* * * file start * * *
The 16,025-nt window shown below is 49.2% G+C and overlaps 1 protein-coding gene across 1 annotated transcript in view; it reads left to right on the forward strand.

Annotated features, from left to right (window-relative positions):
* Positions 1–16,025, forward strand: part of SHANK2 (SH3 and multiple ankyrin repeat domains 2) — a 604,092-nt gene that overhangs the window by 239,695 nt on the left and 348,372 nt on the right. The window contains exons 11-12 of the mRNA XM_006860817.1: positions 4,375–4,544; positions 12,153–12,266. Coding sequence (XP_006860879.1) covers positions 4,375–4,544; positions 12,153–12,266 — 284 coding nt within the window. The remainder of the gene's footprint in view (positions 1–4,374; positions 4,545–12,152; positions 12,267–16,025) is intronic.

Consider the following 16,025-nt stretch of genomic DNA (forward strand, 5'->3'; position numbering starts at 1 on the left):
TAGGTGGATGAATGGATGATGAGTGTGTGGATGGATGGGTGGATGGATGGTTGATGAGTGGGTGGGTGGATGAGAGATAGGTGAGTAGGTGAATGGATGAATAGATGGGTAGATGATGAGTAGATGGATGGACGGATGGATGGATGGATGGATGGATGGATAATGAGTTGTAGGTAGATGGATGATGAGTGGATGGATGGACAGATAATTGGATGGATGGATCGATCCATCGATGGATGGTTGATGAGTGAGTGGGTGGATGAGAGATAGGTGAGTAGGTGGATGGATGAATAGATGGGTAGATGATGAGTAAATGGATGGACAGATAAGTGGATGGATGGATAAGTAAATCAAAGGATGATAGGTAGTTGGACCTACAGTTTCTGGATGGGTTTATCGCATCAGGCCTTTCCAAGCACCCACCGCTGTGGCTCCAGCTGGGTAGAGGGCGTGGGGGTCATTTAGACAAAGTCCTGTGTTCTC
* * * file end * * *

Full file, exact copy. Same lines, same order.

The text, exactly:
The 16,025-nt window shown below is 49.2% G+C and overlaps 1 protein-coding gene across 1 annotated transcript in view; it reads left to right on the forward strand.

Annotated features, from left to right (window-relative positions):
* Positions 1–16,025, forward strand: part of SHANK2 (SH3 and multiple ankyrin repeat domains 2) — a 604,092-nt gene that overhangs the window by 239,695 nt on the left and 348,372 nt on the right. The window contains exons 11-12 of the mRNA XM_006860817.1: positions 4,375–4,544; positions 12,153–12,266. Coding sequence (XP_006860879.1) covers positions 4,375–4,544; positions 12,153–12,266 — 284 coding nt within the window. The remainder of the gene's footprint in view (positions 1–4,374; positions 4,545–12,152; positions 12,267–16,025) is intronic.

Consider the following 16,025-nt stretch of genomic DNA (forward strand, 5'->3'; position numbering starts at 1 on the left):
TAGGTGGATGAATGGATGATGAGTGTGTGGATGGATGGGTGGATGGATGGTTGATGAGTGGGTGGGTGGATGAGAGATAGGTGAGTAGGTGAATGGATGAATAGATGGGTAGATGATGAGTAGATGGATGGACGGATGGATGGATGGATGGATGGATGGATAATGAGTTGTAGGTAGATGGATGATGAGTGGATGGATGGACAGATAATTGGATGGATGGATCGATCCATCGATGGATGGTTGATGAGTGAGTGGGTGGATGAGAGATAGGTGAGTAGGTGGATGGATGAATAGATGGGTAGATGATGAGTAAATGGATGGACAGATAAGTGGATGGATGGATAAGTAAATCAAAGGATGATAGGTAGTTGGACCTACAGTTTCTGGATGGGTTTATCGCATCAGGCCTTTCCAAGCACCCACCGCTGTGGCTCCAGCTGGGTAGAGGGCGTGGGGGTCATTTAGACAAAGTCCTGTGTTCTC